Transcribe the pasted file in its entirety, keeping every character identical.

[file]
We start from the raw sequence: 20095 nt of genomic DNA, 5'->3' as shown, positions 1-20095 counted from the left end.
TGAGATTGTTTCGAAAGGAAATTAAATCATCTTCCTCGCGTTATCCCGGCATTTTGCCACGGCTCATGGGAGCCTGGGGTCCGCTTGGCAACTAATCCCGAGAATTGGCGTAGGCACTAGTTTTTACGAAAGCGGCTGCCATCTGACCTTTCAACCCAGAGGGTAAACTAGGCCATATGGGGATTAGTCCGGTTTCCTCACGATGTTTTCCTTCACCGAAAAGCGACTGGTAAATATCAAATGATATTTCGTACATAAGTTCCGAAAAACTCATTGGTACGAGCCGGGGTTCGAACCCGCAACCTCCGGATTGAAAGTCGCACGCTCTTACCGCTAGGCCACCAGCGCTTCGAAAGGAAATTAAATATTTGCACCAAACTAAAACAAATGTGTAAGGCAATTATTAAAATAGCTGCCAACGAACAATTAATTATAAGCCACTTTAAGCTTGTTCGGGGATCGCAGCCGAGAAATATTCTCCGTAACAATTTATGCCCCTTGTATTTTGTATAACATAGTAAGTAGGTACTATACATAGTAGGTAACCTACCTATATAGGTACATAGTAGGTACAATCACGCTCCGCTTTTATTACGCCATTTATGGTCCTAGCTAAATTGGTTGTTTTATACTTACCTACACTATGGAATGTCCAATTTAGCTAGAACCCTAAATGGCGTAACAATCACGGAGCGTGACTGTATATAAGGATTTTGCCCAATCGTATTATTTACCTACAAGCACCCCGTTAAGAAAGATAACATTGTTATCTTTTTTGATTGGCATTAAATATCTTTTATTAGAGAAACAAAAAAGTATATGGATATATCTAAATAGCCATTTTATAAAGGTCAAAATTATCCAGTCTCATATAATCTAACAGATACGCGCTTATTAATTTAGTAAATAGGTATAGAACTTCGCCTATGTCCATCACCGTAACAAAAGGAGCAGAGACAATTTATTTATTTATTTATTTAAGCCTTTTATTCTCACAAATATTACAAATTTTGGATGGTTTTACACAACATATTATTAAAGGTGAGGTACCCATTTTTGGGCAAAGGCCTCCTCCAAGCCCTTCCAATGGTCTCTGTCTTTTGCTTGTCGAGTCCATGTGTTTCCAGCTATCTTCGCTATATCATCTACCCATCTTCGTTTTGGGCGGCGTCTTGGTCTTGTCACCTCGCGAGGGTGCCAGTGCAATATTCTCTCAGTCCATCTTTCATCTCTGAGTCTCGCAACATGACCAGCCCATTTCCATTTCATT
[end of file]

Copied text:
We start from the raw sequence: 20095 nt of genomic DNA, 5'->3' as shown, positions 1-20095 counted from the left end.
TGAGATTGTTTCGAAAGGAAATTAAATCATCTTCCTCGCGTTATCCCGGCATTTTGCCACGGCTCATGGGAGCCTGGGGTCCGCTTGGCAACTAATCCCGAGAATTGGCGTAGGCACTAGTTTTTACGAAAGCGGCTGCCATCTGACCTTTCAACCCAGAGGGTAAACTAGGCCATATGGGGATTAGTCCGGTTTCCTCACGATGTTTTCCTTCACCGAAAAGCGACTGGTAAATATCAAATGATATTTCGTACATAAGTTCCGAAAAACTCATTGGTACGAGCCGGGGTTCGAACCCGCAACCTCCGGATTGAAAGTCGCACGCTCTTACCGCTAGGCCACCAGCGCTTCGAAAGGAAATTAAATATTTGCACCAAACTAAAACAAATGTGTAAGGCAATTATTAAAATAGCTGCCAACGAACAATTAATTATAAGCCACTTTAAGCTTGTTCGGGGATCGCAGCCGAGAAATATTCTCCGTAACAATTTATGCCCCTTGTATTTTGTATAACATAGTAAGTAGGTACTATACATAGTAGGTAACCTACCTATATAGGTACATAGTAGGTACAATCACGCTCCGCTTTTATTACGCCATTTATGGTCCTAGCTAAATTGGTTGTTTTATACTTACCTACACTATGGAATGTCCAATTTAGCTAGAACCCTAAATGGCGTAACAATCACGGAGCGTGACTGTATATAAGGATTTTGCCCAATCGTATTATTTACCTACAAGCACCCCGTTAAGAAAGATAACATTGTTATCTTTTTTGATTGGCATTAAATATCTTTTATTAGAGAAACAAAAAAGTATATGGATATATCTAAATAGCCATTTTATAAAGGTCAAAATTATCCAGTCTCATATAATCTAACAGATACGCGCTTATTAATTTAGTAAATAGGTATAGAACTTCGCCTATGTCCATCACCGTAACAAAAGGAGCAGAGACAATTTATTTATTTATTTATTTAAGCCTTTTATTCTCACAAATATTACAAATTTTGGATGGTTTTACACAACATATTATTAAAGGTGAGGTACCCATTTTTGGGCAAAGGCCTCCTCCAAGCCCTTCCAATGGTCTCTGTCTTTTGCTTGTCGAGTCCATGTGTTTCCAGCTATCTTCGCTATATCATCTACCCATCTTCGTTTTGGGCGGCGTCTTGGTCTTGTCACCTCGCGAGGGTGCCAGTGCAATATTCTCTCAGTCCATCTTTCATCTCTGAGTCTCGCAACATGACCAGCCCATTTCCATTTCATT